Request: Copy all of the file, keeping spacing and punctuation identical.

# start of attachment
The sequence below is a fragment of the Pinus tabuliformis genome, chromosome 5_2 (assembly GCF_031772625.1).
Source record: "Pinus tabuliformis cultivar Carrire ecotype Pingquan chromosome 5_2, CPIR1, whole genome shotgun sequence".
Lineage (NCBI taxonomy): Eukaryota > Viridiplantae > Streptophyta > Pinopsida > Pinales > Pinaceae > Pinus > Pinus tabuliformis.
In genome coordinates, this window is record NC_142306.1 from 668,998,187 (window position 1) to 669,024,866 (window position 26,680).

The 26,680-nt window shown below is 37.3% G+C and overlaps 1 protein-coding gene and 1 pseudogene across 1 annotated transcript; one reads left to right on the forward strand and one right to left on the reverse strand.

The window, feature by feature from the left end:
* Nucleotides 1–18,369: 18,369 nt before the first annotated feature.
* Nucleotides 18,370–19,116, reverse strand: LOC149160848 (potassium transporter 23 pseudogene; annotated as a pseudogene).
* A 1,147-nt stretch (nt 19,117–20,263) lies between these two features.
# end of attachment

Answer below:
The sequence below is a fragment of the Pinus tabuliformis genome, chromosome 5_2 (assembly GCF_031772625.1).
Source record: "Pinus tabuliformis cultivar Carrire ecotype Pingquan chromosome 5_2, CPIR1, whole genome shotgun sequence".
Lineage (NCBI taxonomy): Eukaryota > Viridiplantae > Streptophyta > Pinopsida > Pinales > Pinaceae > Pinus > Pinus tabuliformis.
In genome coordinates, this window is record NC_142306.1 from 668,998,187 (window position 1) to 669,024,866 (window position 26,680).

The 26,680-nt window shown below is 37.3% G+C and overlaps 1 protein-coding gene and 1 pseudogene across 1 annotated transcript; one reads left to right on the forward strand and one right to left on the reverse strand.

The window, feature by feature from the left end:
* Nucleotides 1–18,369: 18,369 nt before the first annotated feature.
* Nucleotides 18,370–19,116, reverse strand: LOC149160848 (potassium transporter 23 pseudogene; annotated as a pseudogene).
* A 1,147-nt stretch (nt 19,117–20,263) lies between these two features.